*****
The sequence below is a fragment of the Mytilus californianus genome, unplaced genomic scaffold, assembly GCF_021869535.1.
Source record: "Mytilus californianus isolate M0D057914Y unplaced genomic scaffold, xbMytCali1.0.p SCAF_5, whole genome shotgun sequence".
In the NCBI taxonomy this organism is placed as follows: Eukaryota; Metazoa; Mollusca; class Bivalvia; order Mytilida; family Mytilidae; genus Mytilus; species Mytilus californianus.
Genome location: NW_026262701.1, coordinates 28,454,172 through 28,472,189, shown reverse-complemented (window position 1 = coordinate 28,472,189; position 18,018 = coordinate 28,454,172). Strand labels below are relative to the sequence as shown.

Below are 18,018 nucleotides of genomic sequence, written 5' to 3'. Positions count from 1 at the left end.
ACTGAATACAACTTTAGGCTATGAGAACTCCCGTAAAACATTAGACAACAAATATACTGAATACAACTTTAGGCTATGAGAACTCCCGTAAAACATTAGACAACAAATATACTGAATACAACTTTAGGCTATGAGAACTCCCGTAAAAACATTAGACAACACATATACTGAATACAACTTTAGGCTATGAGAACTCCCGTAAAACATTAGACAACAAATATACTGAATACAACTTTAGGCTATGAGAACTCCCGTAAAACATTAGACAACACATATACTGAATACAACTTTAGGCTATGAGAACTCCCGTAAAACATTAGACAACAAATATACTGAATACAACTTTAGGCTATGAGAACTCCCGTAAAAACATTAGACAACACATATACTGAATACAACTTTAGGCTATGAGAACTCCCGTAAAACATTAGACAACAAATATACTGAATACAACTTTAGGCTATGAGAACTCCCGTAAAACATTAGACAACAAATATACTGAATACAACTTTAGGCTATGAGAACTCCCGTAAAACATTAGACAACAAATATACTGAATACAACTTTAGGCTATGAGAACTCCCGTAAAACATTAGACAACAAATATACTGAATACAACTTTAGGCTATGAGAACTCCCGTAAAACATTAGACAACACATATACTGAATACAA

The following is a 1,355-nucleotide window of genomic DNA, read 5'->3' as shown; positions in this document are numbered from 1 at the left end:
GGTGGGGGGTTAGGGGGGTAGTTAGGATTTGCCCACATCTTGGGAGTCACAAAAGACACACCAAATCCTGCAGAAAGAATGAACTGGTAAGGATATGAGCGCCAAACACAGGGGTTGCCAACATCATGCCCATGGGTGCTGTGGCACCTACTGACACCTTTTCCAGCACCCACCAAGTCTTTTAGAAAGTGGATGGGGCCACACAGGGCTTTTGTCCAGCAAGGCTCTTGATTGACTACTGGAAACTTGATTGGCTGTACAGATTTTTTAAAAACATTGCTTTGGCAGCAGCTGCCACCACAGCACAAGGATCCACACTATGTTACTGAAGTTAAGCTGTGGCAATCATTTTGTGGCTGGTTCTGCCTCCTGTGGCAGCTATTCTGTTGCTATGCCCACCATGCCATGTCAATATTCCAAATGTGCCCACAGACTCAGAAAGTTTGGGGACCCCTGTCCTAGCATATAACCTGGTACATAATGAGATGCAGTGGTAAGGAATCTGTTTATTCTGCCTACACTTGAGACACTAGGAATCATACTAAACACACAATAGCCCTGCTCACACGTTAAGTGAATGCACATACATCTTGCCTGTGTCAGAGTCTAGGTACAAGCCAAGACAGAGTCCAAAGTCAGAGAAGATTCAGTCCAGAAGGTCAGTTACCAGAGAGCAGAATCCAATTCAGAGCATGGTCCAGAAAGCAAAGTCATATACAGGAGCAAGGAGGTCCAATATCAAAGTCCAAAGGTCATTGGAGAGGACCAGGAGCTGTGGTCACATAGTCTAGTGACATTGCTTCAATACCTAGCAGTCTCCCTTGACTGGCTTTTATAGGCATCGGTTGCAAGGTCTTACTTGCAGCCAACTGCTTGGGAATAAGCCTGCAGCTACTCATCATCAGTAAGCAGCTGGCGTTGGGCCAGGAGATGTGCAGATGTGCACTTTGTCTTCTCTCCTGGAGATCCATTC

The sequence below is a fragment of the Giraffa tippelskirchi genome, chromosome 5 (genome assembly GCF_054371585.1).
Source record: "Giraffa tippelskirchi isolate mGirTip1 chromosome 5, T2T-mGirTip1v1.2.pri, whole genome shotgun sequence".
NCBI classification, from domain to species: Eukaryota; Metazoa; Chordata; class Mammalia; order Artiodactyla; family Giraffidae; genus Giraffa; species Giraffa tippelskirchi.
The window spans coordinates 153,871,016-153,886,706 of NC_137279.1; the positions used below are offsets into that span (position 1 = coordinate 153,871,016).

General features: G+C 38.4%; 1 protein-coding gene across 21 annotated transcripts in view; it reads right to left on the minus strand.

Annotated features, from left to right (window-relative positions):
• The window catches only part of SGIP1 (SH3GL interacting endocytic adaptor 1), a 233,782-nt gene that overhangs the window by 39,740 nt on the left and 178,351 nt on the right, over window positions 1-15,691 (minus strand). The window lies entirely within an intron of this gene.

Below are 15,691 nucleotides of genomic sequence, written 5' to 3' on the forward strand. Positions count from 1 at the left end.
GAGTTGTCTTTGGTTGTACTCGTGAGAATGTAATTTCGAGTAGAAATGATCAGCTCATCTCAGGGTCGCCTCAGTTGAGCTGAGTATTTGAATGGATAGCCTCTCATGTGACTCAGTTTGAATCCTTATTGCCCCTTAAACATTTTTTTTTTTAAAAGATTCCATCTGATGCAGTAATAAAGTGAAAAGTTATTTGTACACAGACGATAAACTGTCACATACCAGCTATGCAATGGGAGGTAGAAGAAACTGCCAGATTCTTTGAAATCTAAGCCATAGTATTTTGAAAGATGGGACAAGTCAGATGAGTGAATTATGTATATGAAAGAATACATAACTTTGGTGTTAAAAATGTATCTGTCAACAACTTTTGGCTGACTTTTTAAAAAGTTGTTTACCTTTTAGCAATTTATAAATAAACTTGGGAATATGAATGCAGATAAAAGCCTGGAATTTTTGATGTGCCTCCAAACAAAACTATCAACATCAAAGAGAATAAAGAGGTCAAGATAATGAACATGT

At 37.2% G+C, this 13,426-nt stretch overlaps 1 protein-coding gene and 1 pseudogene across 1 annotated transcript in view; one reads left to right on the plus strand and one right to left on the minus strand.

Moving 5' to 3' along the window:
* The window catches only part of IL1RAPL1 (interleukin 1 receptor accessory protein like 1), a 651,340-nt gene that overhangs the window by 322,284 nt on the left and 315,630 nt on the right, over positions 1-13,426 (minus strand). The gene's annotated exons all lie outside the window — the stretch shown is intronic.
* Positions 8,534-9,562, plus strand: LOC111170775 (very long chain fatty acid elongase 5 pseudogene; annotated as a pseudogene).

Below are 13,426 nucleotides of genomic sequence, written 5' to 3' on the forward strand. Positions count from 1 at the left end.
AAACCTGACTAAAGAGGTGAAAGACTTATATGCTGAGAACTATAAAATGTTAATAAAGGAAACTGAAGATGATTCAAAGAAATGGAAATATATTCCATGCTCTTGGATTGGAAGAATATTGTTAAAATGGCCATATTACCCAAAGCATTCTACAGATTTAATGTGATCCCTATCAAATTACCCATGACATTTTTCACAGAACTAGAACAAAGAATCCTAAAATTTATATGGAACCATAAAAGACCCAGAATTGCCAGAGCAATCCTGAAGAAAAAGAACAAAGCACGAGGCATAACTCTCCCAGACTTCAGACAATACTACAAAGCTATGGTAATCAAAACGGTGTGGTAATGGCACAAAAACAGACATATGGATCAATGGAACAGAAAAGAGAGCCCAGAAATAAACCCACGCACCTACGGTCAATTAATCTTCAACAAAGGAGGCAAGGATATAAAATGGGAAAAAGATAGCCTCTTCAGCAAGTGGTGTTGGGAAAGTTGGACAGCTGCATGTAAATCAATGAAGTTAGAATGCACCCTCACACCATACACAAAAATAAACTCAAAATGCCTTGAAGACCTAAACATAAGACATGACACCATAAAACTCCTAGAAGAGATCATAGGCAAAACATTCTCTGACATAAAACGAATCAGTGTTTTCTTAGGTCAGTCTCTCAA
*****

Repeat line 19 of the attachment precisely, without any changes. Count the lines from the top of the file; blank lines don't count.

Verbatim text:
Moving 5' to 3' along the window: